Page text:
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Old 10-04-2011, 01:16 PM   #1
LennyOO
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Some questions concerning the 'sed' and 'tr' command.


Hello people! I am new to this forum. I've registered because I require some assistance with some commands. I'm on a school and I have to do assignments concerning text and stuff.
One of these assignments is :
I have to find the most frequent words that only have one series of vowels (vowel = a/i/o/u/e right?) such as : for, fir, far are the "same" for this, and results such as "verify" that have two series of vowels, should not be output. I know I should first do a tokenisation process using
" sed 's/\([.!?"(),:;]\)/ \1 /g' *.txt | tr -s ' ' '\n' | ", and then use a grep command to search for words that have a series of vowels, but no more than one. I thought of this: " grep -i ^[bcdfghjklmnpqrstvwx][aieou]+[bcdfghjklmnprqrstvwx]$ " . But no results. What is "wrong"? And can anyone help me with the rest? I am so clueless and desperate... I am not looking for straight answers, but I would like to understand it.

Thank you in advance. :-)

And PLEASE do not bug me with "man grep" or "man sed" or w/e because those descriptions are too plain to help someone with something like this.
 
Old 10-04-2011, 02:53 PM   #2
Ian John Locke II
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Unless you use the -E flag in grep, the + will be interpreted literally (i.e. as a '+' as opposed to the special character +). You should also be aware that + means 1 or more. If you want only one, you should use {1} to specify exactly how many you want.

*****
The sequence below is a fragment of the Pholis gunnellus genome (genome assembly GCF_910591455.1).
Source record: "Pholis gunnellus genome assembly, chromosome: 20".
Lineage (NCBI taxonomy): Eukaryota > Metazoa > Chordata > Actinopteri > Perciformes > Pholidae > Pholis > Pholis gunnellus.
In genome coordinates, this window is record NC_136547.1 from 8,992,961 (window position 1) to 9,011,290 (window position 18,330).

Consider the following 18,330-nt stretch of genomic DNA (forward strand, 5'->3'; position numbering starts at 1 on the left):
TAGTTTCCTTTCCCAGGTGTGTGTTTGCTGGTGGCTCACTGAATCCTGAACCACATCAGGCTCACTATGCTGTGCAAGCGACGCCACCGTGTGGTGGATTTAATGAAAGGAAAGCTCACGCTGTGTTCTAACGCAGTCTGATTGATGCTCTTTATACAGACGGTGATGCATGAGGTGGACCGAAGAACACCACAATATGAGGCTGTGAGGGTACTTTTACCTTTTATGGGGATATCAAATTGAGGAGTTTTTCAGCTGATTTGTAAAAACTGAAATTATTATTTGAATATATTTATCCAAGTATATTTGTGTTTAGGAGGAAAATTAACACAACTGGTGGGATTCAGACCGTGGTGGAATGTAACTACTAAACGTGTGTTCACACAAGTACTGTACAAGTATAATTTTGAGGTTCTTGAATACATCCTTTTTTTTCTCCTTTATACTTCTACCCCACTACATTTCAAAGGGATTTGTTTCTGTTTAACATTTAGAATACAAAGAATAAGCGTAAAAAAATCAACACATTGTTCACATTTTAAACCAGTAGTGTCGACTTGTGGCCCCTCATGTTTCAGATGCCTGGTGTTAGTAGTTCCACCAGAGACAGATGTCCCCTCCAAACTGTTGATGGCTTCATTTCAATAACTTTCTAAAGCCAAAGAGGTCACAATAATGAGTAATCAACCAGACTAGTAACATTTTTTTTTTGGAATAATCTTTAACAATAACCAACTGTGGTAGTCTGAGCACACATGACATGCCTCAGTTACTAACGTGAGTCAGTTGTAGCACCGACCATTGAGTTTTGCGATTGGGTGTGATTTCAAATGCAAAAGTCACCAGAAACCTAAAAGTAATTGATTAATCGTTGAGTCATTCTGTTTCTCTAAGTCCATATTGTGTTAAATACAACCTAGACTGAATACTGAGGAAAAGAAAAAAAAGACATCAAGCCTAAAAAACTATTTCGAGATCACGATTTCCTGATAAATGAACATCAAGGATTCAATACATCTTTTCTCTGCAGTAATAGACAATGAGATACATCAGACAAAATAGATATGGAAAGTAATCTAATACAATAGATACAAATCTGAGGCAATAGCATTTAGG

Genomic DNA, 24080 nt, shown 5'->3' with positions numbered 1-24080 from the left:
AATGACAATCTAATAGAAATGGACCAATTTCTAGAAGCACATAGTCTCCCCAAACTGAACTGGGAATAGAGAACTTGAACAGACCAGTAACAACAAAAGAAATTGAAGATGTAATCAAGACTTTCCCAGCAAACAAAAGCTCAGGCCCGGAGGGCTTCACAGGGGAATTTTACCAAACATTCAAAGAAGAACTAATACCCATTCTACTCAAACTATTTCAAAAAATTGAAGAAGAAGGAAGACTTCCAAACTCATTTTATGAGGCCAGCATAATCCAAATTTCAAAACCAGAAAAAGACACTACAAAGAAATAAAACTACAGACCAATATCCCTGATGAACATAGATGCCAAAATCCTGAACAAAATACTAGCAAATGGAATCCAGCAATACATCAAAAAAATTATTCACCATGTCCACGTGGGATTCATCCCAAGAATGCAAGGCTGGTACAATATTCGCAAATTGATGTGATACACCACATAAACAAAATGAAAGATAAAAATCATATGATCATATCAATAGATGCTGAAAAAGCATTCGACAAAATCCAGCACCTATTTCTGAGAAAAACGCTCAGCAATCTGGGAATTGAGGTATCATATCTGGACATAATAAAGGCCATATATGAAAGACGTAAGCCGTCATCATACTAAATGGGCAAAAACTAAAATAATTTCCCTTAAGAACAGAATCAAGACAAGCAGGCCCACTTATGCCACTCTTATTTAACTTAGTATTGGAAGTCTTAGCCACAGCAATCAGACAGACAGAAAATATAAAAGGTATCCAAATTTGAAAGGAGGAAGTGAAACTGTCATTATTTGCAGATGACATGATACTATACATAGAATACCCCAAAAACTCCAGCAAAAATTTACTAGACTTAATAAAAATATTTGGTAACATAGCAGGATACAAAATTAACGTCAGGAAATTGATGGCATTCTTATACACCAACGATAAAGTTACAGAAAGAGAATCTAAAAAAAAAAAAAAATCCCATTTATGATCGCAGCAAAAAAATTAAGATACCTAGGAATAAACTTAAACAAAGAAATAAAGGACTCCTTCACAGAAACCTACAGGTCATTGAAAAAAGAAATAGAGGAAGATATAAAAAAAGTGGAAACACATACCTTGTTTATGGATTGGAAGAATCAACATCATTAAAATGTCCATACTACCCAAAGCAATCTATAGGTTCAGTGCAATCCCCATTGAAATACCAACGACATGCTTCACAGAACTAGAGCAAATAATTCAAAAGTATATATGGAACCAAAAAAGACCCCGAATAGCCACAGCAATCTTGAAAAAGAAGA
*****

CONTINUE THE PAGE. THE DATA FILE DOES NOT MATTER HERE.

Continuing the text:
I.e.

foor would be matched in your pattern
where as only for, fir and far would be matched with the {1}.

If you leave out the -E flag, you can just escape the + symbol and the {}s

Hope this helps.
 
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Old 10-05-2011, 05:36 AM   #3
grail
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Quote:
And PLEASE do not bug me with "man grep" or "man sed" or w/e because those descriptions are too plain to help
As you are at school I won't bug you with any of the above and simply say ... ask your teacher.
 
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Old 10-05-2011, 10:04 AM   #4
David the H.
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I'd only like to add that the grep man page does provide the answer your question, or at least part of it. Read the section on basic vs. extended regular expressions. They apply to both grep and sed.

Don't forget also that there are info pages that go into more detail, as well as plenty of tutorials available on the web.

I'll end by mentioning that sed alone has pretty much all of the function of grep and tr built-in; meaning that you should only very rarely need to use them in tandem. How about simply adding a newline to the sed replacement string, for example?

Oh, and please use [code][/code] tags around your code, to preserve formatting and to improve readability.
 
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